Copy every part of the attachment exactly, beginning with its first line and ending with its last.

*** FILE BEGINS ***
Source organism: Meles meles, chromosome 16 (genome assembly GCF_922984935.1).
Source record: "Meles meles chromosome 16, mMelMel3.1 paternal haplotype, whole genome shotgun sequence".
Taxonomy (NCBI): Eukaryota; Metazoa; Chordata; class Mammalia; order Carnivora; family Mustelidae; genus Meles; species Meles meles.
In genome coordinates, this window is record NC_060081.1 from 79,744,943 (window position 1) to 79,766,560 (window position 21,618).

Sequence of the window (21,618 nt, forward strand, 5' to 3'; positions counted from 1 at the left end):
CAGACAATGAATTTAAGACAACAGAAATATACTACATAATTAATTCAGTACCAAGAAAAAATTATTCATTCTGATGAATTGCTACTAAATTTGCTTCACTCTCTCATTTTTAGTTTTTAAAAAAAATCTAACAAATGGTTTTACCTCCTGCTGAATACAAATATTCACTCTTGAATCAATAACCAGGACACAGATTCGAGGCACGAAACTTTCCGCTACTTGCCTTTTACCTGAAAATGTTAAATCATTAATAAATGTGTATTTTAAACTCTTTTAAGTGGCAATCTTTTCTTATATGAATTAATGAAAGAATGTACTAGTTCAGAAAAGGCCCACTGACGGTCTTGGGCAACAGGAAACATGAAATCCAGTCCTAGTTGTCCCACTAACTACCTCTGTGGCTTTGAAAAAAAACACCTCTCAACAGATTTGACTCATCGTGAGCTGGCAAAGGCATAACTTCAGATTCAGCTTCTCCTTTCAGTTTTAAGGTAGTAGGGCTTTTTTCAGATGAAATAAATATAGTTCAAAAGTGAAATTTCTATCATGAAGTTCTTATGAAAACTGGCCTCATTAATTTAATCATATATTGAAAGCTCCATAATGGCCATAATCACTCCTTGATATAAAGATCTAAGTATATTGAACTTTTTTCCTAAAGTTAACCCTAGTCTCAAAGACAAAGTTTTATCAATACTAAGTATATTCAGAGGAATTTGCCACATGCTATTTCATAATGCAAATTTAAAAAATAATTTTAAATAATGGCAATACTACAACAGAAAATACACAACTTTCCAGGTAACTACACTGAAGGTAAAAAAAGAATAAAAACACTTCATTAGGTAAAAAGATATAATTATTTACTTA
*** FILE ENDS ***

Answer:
Source organism: Meles meles, chromosome 16 (genome assembly GCF_922984935.1).
Source record: "Meles meles chromosome 16, mMelMel3.1 paternal haplotype, whole genome shotgun sequence".
Taxonomy (NCBI): Eukaryota; Metazoa; Chordata; class Mammalia; order Carnivora; family Mustelidae; genus Meles; species Meles meles.
In genome coordinates, this window is record NC_060081.1 from 79,744,943 (window position 1) to 79,766,560 (window position 21,618).

Sequence of the window (21,618 nt, forward strand, 5' to 3'; positions counted from 1 at the left end):
CAGACAATGAATTTAAGACAACAGAAATATACTACATAATTAATTCAGTACCAAGAAAAAATTATTCATTCTGATGAATTGCTACTAAATTTGCTTCACTCTCTCATTTTTAGTTTTTAAAAAAAATCTAACAAATGGTTTTACCTCCTGCTGAATACAAATATTCACTCTTGAATCAATAACCAGGACACAGATTCGAGGCACGAAACTTTCCGCTACTTGCCTTTTACCTGAAAATGTTAAATCATTAATAAATGTGTATTTTAAACTCTTTTAAGTGGCAATCTTTTCTTATATGAATTAATGAAAGAATGTACTAGTTCAGAAAAGGCCCACTGACGGTCTTGGGCAACAGGAAACATGAAATCCAGTCCTAGTTGTCCCACTAACTACCTCTGTGGCTTTGAAAAAAAACACCTCTCAACAGATTTGACTCATCGTGAGCTGGCAAAGGCATAACTTCAGATTCAGCTTCTCCTTTCAGTTTTAAGGTAGTAGGGCTTTTTTCAGATGAAATAAATATAGTTCAAAAGTGAAATTTCTATCATGAAGTTCTTATGAAAACTGGCCTCATTAATTTAATCATATATTGAAAGCTCCATAATGGCCATAATCACTCCTTGATATAAAGATCTAAGTATATTGAACTTTTTTCCTAAAGTTAACCCTAGTCTCAAAGACAAAGTTTTATCAATACTAAGTATATTCAGAGGAATTTGCCACATGCTATTTCATAATGCAAATTTAAAAAATAATTTTAAATAATGGCAATACTACAACAGAAAATACACAACTTTCCAGGTAACTACACTGAAGGTAAAAAAAGAATAAAAACACTTCATTAGGTAAAAAGATATAATTATTTACTTA